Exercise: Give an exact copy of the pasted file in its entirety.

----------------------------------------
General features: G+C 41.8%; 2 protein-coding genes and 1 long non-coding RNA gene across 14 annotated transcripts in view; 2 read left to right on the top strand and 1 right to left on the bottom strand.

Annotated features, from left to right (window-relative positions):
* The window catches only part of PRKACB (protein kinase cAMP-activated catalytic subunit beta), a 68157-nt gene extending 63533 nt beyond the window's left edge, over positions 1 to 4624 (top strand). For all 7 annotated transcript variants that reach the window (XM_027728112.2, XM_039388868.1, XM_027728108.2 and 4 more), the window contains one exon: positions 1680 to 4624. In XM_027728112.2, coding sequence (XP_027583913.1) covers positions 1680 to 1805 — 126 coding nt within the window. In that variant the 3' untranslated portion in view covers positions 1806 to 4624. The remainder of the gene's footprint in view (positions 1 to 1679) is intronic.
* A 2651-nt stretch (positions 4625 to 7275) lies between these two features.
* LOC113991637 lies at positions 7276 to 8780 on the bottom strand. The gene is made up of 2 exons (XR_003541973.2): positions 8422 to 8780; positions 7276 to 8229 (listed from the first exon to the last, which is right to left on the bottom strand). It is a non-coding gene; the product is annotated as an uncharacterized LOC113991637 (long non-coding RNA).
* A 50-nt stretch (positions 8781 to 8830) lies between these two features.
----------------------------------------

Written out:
General features: G+C 41.8%; 2 protein-coding genes and 1 long non-coding RNA gene across 14 annotated transcripts in view; 2 read left to right on the top strand and 1 right to left on the bottom strand.

Annotated features, from left to right (window-relative positions):
* The window catches only part of PRKACB (protein kinase cAMP-activated catalytic subunit beta), a 68157-nt gene extending 63533 nt beyond the window's left edge, over positions 1 to 4624 (top strand). For all 7 annotated transcript variants that reach the window (XM_027728112.2, XM_039388868.1, XM_027728108.2 and 4 more), the window contains one exon: positions 1680 to 4624. In XM_027728112.2, coding sequence (XP_027583913.1) covers positions 1680 to 1805 — 126 coding nt within the window. In that variant the 3' untranslated portion in view covers positions 1806 to 4624. The remainder of the gene's footprint in view (positions 1 to 1679) is intronic.
* A 2651-nt stretch (positions 4625 to 7275) lies between these two features.
* LOC113991637 lies at positions 7276 to 8780 on the bottom strand. The gene is made up of 2 exons (XR_003541973.2): positions 8422 to 8780; positions 7276 to 8229 (listed from the first exon to the last, which is right to left on the bottom strand). It is a non-coding gene; the product is annotated as an uncharacterized LOC113991637 (long non-coding RNA).
* A 50-nt stretch (positions 8781 to 8830) lies between these two features.